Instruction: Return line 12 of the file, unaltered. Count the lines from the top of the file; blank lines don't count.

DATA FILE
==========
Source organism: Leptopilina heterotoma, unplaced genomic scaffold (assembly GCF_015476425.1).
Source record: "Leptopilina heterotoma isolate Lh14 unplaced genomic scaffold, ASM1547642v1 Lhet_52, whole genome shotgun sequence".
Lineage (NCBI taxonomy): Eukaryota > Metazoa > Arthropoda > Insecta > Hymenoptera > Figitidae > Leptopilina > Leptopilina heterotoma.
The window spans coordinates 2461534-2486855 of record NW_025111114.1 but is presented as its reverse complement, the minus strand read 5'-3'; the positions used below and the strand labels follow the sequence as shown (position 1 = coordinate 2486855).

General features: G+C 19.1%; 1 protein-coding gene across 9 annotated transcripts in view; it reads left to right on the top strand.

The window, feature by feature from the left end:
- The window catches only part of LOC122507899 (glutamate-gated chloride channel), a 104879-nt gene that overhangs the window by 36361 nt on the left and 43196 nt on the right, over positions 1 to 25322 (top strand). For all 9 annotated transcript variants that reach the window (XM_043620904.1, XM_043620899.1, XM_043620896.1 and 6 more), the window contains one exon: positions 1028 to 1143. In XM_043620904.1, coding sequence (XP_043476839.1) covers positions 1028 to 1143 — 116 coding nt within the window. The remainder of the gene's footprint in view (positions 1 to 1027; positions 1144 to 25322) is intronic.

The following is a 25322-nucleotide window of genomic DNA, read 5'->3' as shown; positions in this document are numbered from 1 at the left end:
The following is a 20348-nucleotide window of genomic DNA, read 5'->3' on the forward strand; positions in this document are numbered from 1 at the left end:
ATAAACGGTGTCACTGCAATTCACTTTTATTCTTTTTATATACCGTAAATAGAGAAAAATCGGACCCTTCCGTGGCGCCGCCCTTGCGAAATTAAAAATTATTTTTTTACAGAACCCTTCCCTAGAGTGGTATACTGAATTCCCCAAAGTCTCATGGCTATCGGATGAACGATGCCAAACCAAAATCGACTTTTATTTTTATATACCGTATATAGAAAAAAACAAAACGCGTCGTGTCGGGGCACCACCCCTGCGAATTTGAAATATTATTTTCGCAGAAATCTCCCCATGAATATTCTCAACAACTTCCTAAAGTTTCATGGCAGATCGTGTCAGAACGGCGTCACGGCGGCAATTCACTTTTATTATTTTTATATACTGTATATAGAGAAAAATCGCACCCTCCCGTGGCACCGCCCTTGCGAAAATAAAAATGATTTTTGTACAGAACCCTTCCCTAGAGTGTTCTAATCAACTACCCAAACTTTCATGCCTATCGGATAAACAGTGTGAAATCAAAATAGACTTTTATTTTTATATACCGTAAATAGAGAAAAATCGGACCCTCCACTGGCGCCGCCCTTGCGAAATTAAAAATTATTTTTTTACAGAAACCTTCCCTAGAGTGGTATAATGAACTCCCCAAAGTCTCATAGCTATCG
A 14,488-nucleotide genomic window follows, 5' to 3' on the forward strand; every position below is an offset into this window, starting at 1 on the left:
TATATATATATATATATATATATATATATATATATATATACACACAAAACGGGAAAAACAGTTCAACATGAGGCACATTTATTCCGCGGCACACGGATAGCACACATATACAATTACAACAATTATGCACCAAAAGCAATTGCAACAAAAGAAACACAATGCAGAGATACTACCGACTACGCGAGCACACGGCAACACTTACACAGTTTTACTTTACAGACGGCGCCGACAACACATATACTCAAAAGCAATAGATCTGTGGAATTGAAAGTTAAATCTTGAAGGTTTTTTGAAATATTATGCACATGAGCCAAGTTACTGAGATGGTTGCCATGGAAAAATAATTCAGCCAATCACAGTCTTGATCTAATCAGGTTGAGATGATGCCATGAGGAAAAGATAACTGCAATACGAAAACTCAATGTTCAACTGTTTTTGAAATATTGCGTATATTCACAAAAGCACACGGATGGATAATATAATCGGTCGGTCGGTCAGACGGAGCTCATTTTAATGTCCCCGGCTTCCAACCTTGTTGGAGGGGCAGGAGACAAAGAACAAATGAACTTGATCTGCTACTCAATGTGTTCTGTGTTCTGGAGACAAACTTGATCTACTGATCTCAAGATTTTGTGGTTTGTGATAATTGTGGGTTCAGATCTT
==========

TATATATATATATATATATATATATATATATATATATATACACACAAAACGGGAAAAACAGTTCAACATGAGGCACATTTATTCCGCGGCACACGGATAGCACACATATACAATTACAACAATTATGCACCAAAAGCAATTGCAACAAAAGAAACACAATGCAGAGATACTACCGACTACGCGAGCACACGGCAACACTTACACAGTTTTACTTTACAGACGGCGCCGACAACACATATACTCAAAAGCAATAGATCTGTGGAATTGAAAGTTAAATCTTGAAGGTTTTTTGAAATATTATGCACATGAGCCAAGTTACTGAGATGGTTGCCATGGAAAAATAATTCAGCCAATCACAGTCTTGATCTAATCAGGTTGAGATGATGCCATGAGGAAAAGATAACTGCAATACGAAAACTCAATGTTCAACTGTTTTTGAAATATTGCGTATATTCACAAAAGCACACGGATGGATAATATAATCGGTCGGTCGGTCAGACGGAGCTCATTTTAATGTCCCCGGCTTCCAACCTTGTTGGAGGGGCAGGAGACAAAGAACAAATGAACTTGATCTGCTACTCAATGTGTTCTGTGTTCTGGAGACAAACTTGATCTACTGATCTCAAGATTTTGTGGTTTGTGATAATTGTGGGTTCAGATCTT